Schizophrenia is characterized by visual distortions in ~60% of cases, and visual hallucinations (VH) in ~25–50% of cases, depending on the sample. These symptoms have received relatively little attention in the literature, perhaps due to the higher rate of auditory vs. visual hallucinations in psychotic disorders, which is the reverse of what is found in other neuropsychiatric conditions. Given the clinical significance of these perceptual disturbances, our aim is to help address this gap by updating and expanding upon prior reviews. Specifically, we: (1) present findings on the nature and frequency of VH and distortions in schizophrenia; (2) review proposed syndromes of VH in neuro-ophthalmology and neuropsychiatry, and discuss the extent to which these characterize VH in schizophrenia; (3) review potential cortical mechanisms of VH in schizophrenia; (4) review retinal changes that could contribute to VH in schizophrenia; (5) discuss relationships between findings from laboratory measures of visual processing and VH in schizophrenia; and (6) integrate findings across biological and psychological levels to propose an updated model of VH mechanisms, including how their content is determined, and how they may reflect vulnerabilities in the maintenance of a sense of self. In particular, we emphasize the potential role of alterations at multiple points in the visual pathway, including the retina, the roles of multiple neurotransmitters, and the role of a combination of disinhibited default mode network activity and enhanced state-related apical/contextual drive in determining the onset and content of VH. In short, our goal is to cast a fresh light on the under-studied symptoms of VH and visual distortions in schizophrenia for the purposes of informing future work on mechanisms and the development of targeted therapeutic interventions.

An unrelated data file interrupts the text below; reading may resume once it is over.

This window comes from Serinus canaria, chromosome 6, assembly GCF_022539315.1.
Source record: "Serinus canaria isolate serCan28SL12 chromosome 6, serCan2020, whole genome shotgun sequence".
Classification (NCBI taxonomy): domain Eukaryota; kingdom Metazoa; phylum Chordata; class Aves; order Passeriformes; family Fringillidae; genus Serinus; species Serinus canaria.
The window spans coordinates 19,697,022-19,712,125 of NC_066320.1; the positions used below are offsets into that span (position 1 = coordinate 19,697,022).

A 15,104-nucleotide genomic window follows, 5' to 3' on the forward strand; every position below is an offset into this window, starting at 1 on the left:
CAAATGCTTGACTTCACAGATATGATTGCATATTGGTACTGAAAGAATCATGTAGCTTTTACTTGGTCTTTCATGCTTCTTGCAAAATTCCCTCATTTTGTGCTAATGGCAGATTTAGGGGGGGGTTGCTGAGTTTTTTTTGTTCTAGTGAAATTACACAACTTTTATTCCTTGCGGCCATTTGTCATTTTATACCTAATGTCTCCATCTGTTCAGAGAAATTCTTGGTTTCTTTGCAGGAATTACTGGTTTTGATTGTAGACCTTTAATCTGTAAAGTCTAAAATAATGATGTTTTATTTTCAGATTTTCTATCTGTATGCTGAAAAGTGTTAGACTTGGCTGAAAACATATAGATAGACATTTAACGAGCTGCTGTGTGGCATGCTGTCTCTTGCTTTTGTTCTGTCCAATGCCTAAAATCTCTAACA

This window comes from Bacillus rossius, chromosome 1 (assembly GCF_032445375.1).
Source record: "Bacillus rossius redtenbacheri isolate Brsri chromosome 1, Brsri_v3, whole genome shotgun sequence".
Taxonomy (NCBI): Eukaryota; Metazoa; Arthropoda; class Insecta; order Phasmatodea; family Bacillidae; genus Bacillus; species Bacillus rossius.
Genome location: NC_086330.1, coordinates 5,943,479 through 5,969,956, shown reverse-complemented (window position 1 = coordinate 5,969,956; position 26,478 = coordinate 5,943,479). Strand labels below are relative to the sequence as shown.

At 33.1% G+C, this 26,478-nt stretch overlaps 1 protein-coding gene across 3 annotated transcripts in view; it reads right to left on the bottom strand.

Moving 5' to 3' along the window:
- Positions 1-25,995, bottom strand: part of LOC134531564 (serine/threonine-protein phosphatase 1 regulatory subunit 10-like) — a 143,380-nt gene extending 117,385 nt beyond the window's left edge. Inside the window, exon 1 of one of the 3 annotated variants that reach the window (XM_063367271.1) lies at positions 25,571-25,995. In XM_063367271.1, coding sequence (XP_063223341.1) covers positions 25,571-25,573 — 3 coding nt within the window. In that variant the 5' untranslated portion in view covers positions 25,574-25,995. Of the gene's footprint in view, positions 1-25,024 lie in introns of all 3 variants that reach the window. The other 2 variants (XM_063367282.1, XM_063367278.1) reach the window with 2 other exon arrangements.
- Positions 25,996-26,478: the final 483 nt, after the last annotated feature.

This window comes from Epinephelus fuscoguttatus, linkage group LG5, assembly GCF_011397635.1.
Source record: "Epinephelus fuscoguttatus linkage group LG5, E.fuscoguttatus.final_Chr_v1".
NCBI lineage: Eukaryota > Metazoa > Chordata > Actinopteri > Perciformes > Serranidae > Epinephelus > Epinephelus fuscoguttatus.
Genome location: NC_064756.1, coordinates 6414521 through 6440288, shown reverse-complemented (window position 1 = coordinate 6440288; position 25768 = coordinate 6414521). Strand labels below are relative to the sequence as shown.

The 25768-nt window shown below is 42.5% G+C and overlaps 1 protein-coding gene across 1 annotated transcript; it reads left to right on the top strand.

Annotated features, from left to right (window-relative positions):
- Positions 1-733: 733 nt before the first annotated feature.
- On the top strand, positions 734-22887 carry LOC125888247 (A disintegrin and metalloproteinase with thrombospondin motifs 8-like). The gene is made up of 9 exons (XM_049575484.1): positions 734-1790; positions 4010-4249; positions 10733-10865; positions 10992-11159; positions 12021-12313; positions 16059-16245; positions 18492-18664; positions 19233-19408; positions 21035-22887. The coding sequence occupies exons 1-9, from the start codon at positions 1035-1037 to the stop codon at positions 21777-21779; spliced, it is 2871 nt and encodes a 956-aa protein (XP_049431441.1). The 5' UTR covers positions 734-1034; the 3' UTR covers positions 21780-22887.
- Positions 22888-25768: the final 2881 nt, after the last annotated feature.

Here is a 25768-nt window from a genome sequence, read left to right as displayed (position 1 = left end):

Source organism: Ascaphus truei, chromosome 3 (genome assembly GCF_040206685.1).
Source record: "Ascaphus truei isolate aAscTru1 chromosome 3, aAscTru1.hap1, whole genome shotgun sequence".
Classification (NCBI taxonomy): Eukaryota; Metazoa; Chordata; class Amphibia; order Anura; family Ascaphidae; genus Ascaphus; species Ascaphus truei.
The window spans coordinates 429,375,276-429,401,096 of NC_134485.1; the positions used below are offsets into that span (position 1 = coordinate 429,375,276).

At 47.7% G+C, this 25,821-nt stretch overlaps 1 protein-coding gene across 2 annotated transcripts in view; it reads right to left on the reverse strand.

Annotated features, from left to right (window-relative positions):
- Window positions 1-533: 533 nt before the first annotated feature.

All Science Journal Classification (ASJC) codes
- Psychiatry and Mental health
- visual distortions
- visual hallucinations